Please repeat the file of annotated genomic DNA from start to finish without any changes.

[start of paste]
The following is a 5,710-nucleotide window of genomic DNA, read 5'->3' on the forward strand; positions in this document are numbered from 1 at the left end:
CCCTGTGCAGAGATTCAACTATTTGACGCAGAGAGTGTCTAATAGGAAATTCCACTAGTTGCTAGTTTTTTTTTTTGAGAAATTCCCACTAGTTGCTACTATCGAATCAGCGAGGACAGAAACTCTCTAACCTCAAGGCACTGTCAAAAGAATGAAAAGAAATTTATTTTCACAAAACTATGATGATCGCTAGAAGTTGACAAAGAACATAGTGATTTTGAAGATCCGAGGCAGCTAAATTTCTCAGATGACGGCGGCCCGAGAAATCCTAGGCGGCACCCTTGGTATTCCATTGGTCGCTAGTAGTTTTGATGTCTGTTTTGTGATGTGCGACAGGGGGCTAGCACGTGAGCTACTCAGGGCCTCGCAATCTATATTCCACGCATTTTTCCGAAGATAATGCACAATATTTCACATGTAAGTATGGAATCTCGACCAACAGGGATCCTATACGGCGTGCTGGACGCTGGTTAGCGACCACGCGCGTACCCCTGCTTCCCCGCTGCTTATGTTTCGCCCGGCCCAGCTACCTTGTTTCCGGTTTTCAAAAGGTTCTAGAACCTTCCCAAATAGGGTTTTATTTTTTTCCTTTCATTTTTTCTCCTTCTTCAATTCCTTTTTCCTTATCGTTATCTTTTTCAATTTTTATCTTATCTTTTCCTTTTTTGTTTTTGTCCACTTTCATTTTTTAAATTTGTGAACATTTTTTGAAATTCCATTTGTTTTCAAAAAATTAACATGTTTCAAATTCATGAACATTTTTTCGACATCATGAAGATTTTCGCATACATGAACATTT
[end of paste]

The following is a 5,710-nucleotide window of genomic DNA, read 5'->3' on the forward strand; positions in this document are numbered from 1 at the left end:
CCCTGTGCAGAGATTCAACTATTTGACGCAGAGAGTGTCTAATAGGAAATTCCACTAGTTGCTAGTTTTTTTTTTTGAGAAATTCCCACTAGTTGCTACTATCGAATCAGCGAGGACAGAAACTCTCTAACCTCAAGGCACTGTCAAAAGAATGAAAAGAAATTTATTTTCACAAAACTATGATGATCGCTAGAAGTTGACAAAGAACATAGTGATTTTGAAGATCCGAGGCAGCTAAATTTCTCAGATGACGGCGGCCCGAGAAATCCTAGGCGGCACCCTTGGTATTCCATTGGTCGCTAGTAGTTTTGATGTCTGTTTTGTGATGTGCGACAGGGGGCTAGCACGTGAGCTACTCAGGGCCTCGCAATCTATATTCCACGCATTTTTCCGAAGATAATGCACAATATTTCACATGTAAGTATGGAATCTCGACCAACAGGGATCCTATACGGCGTGCTGGACGCTGGTTAGCGACCACGCGCGTACCCCTGCTTCCCCGCTGCTTATGTTTCGCCCGGCCCAGCTACCTTGTTTCCGGTTTTCAAAAGGTTCTAGAACCTTCCCAAATAGGGTTTTATTTTTTTCCTTTCATTTTTTCTCCTTCTTCAATTCCTTTTTCCTTATCGTTATCTTTTTCAATTTTTATCTTATCTTTTCCTTTTTTGTTTTTGTCCACTTTCATTTTTTAAATTTGTGAACATTTTTTGAAATTCCATTTGTTTTCAAAAAATTAACATGTTTCAAATTCATGAACATTTTTTCGACATCATGAAGATTTTCGCATACATGAACATTT